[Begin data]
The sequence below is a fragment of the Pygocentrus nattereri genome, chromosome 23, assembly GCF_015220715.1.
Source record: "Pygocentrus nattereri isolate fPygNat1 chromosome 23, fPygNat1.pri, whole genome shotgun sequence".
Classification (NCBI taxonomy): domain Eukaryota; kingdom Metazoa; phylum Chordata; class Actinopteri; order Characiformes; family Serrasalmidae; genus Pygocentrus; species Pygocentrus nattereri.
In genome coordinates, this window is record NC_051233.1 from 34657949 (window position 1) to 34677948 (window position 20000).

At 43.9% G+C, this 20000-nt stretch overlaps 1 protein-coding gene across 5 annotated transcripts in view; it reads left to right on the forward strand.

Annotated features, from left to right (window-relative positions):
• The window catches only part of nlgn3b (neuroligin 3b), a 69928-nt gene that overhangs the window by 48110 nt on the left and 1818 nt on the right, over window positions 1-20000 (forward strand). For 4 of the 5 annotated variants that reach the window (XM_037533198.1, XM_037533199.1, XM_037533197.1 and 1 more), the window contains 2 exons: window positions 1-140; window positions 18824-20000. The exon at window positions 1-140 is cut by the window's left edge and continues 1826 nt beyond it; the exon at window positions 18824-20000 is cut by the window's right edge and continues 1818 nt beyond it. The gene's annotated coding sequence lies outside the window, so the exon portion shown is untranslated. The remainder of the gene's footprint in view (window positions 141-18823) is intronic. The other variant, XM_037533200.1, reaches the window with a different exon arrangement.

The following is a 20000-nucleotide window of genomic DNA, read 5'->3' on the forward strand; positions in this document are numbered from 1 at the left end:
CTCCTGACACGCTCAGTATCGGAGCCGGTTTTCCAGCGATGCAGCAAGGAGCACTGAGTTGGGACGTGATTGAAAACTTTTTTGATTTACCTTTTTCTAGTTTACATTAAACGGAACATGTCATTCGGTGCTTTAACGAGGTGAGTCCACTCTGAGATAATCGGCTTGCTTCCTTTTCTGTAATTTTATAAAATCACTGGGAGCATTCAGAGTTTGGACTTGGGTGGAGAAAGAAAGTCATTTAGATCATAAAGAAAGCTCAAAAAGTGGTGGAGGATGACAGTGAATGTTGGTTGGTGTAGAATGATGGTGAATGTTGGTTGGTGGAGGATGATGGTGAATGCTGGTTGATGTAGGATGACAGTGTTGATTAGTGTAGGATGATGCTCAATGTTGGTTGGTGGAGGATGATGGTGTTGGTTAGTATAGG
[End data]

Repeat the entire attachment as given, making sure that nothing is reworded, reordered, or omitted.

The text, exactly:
The sequence below is a fragment of the Pygocentrus nattereri genome, chromosome 23, assembly GCF_015220715.1.
Source record: "Pygocentrus nattereri isolate fPygNat1 chromosome 23, fPygNat1.pri, whole genome shotgun sequence".
Classification (NCBI taxonomy): domain Eukaryota; kingdom Metazoa; phylum Chordata; class Actinopteri; order Characiformes; family Serrasalmidae; genus Pygocentrus; species Pygocentrus nattereri.
In genome coordinates, this window is record NC_051233.1 from 34657949 (window position 1) to 34677948 (window position 20000).

At 43.9% G+C, this 20000-nt stretch overlaps 1 protein-coding gene across 5 annotated transcripts in view; it reads left to right on the forward strand.

Annotated features, from left to right (window-relative positions):
• The window catches only part of nlgn3b (neuroligin 3b), a 69928-nt gene that overhangs the window by 48110 nt on the left and 1818 nt on the right, over window positions 1-20000 (forward strand). For 4 of the 5 annotated variants that reach the window (XM_037533198.1, XM_037533199.1, XM_037533197.1 and 1 more), the window contains 2 exons: window positions 1-140; window positions 18824-20000. The exon at window positions 1-140 is cut by the window's left edge and continues 1826 nt beyond it; the exon at window positions 18824-20000 is cut by the window's right edge and continues 1818 nt beyond it. The gene's annotated coding sequence lies outside the window, so the exon portion shown is untranslated. The remainder of the gene's footprint in view (window positions 141-18823) is intronic. The other variant, XM_037533200.1, reaches the window with a different exon arrangement.

The following is a 20000-nucleotide window of genomic DNA, read 5'->3' on the forward strand; positions in this document are numbered from 1 at the left end:
CTCCTGACACGCTCAGTATCGGAGCCGGTTTTCCAGCGATGCAGCAAGGAGCACTGAGTTGGGACGTGATTGAAAACTTTTTTGATTTACCTTTTTCTAGTTTACATTAAACGGAACATGTCATTCGGTGCTTTAACGAGGTGAGTCCACTCTGAGATAATCGGCTTGCTTCCTTTTCTGTAATTTTATAAAATCACTGGGAGCATTCAGAGTTTGGACTTGGGTGGAGAAAGAAAGTCATTTAGATCATAAAGAAAGCTCAAAAAGTGGTGGAGGATGACAGTGAATGTTGGTTGGTGTAGAATGATGGTGAATGTTGGTTGGTGGAGGATGATGGTGAATGCTGGTTGATGTAGGATGACAGTGTTGATTAGTGTAGGATGATGCTCAATGTTGGTTGGTGGAGGATGATGGTGTTGGTTAGTATAGG